In virus infections, chemokines and chemokine receptors have been identified as critical elements for the defense against viruses. 11 12 13 The host uses chemokines and chemokine receptors to aid in viral clearance by attracting leukocytes to the foci of infection, by enhancing cytotoxic activity of infected cells, and by blocking entry of viruses that use chemokine receptors to gain entry into cells. 14 15 16 Virus infections may also result in an alteration in transcription and translation of cytokines, chemokines, and other factors by the host cell. 12 17 In response to the antiviral potential of chemokines, viruses have generated various strategies to block these responses as mechanisms for immune evasion. 17 18 19 Selected viruses have been shown to express chemokine analogues, virus-encoded chemokine-binding proteins, and virus-encoded receptors. 20 21 22 23 24  
Human cytomegalovirus (HCMV) infection causes life-threatening complications in immunocompromised hosts, such as patients with acquired immunodeficiency syndrome (AIDS) and recipients of organ and bone marrow transplants. 25 26 27 28 29 The ocular diseases commonly observed in these patients manifest as cotton-wool spots, hemorrhages, and degeneration in the retina, and together these constitute the diagnosis of CMV retinitis. 30 31 32 33 34 35 The precise mechanism of viral spread in the retina is not clear, but it has been suggested that HCMV leaks from the damaged blood vessels and subsequently infects cells in the various retinal layers. 36 37 CMV antigens and/or viral inclusion bodies were detected in astrocytes, Müller cells, and retinal pigment epithelium (RPE). 36 38 RPE appears to be disorganized and focally missing in some cases, resulting in the breakdown of the blood–ocular barrier followed by accumulation of the fluid in the subretinal space, causing retinal detachment. 36 37 38 39 40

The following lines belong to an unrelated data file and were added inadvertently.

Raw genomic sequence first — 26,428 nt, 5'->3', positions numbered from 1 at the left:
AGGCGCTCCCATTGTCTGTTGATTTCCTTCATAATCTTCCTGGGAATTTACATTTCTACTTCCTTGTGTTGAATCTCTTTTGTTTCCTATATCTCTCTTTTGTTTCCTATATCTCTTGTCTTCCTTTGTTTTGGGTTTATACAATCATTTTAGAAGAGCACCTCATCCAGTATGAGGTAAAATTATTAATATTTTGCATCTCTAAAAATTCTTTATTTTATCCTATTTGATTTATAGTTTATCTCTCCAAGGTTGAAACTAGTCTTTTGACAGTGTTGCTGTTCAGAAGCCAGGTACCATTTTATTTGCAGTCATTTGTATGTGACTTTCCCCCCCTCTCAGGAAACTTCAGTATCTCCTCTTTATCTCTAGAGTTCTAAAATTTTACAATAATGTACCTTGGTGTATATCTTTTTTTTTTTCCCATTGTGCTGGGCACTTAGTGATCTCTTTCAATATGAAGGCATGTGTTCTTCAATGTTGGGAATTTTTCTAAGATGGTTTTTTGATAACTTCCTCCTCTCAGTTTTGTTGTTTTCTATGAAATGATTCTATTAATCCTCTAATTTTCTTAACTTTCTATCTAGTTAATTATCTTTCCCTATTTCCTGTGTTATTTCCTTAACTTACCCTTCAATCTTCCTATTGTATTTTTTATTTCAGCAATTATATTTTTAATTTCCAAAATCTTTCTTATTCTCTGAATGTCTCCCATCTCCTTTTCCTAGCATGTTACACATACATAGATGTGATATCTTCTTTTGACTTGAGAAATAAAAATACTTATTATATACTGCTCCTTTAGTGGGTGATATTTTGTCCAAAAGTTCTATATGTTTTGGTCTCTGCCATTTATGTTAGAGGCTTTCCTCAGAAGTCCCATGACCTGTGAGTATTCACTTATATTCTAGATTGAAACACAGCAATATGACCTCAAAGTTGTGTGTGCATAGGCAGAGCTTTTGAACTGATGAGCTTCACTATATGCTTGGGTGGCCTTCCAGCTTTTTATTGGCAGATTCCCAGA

RPE, a single layer of epithelium sandwiched between the neuroretina and choroid, plays a vital role in the normal functioning of the retina by engulfing the photoreceptor outer segments, transport of nutrients, and transport of waste material between retina and choroid. 41 42 In addition, RPE, with its Bruch’s membrane, acts as a blood–retinal barrier and keeps the neuroretina intact and attached to prevent retinal detachments. Because of its strategic location, RPE frequently encounters infectious agents and inflammatory molecules. 43 44 In our previous studies, a human retinal pigment epithelial cell culture (HRPE) model was used to study the characteristics of HCMV replication and the use of antisense oligonucleotides to inhibit HCMV replication in these cells. 45 46